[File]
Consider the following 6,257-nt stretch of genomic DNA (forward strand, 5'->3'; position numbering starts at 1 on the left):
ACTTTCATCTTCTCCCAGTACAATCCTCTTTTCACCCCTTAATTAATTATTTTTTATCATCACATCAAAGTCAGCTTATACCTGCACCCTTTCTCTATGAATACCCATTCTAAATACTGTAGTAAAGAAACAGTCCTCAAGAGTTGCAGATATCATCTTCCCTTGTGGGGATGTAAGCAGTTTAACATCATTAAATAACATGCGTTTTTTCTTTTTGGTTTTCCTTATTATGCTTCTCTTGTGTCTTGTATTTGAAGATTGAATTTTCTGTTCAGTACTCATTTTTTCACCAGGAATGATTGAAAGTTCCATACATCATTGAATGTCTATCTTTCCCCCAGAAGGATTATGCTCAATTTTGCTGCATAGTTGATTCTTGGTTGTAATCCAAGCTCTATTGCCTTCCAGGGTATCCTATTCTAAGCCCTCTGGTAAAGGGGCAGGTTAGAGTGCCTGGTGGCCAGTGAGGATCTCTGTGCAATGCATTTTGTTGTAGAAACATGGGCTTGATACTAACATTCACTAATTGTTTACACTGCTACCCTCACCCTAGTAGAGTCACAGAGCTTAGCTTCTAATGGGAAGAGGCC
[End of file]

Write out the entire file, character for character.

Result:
Consider the following 6,257-nt stretch of genomic DNA (forward strand, 5'->3'; position numbering starts at 1 on the left):
ACTTTCATCTTCTCCCAGTACAATCCTCTTTTCACCCCTTAATTAATTATTTTTTATCATCACATCAAAGTCAGCTTATACCTGCACCCTTTCTCTATGAATACCCATTCTAAATACTGTAGTAAAGAAACAGTCCTCAAGAGTTGCAGATATCATCTTCCCTTGTGGGGATGTAAGCAGTTTAACATCATTAAATAACATGCGTTTTTTCTTTTTGGTTTTCCTTATTATGCTTCTCTTGTGTCTTGTATTTGAAGATTGAATTTTCTGTTCAGTACTCATTTTTTCACCAGGAATGATTGAAAGTTCCATACATCATTGAATGTCTATCTTTCCCCCAGAAGGATTATGCTCAATTTTGCTGCATAGTTGATTCTTGGTTGTAATCCAAGCTCTATTGCCTTCCAGGGTATCCTATTCTAAGCCCTCTGGTAAAGGGGCAGGTTAGAGTGCCTGGTGGCCAGTGAGGATCTCTGTGCAATGCATTTTGTTGTAGAAACATGGGCTTGATACTAACATTCACTAATTGTTTACACTGCTACCCTCACCCTAGTAGAGTCACAGAGCTTAGCTTCTAATGGGAAGAGGCC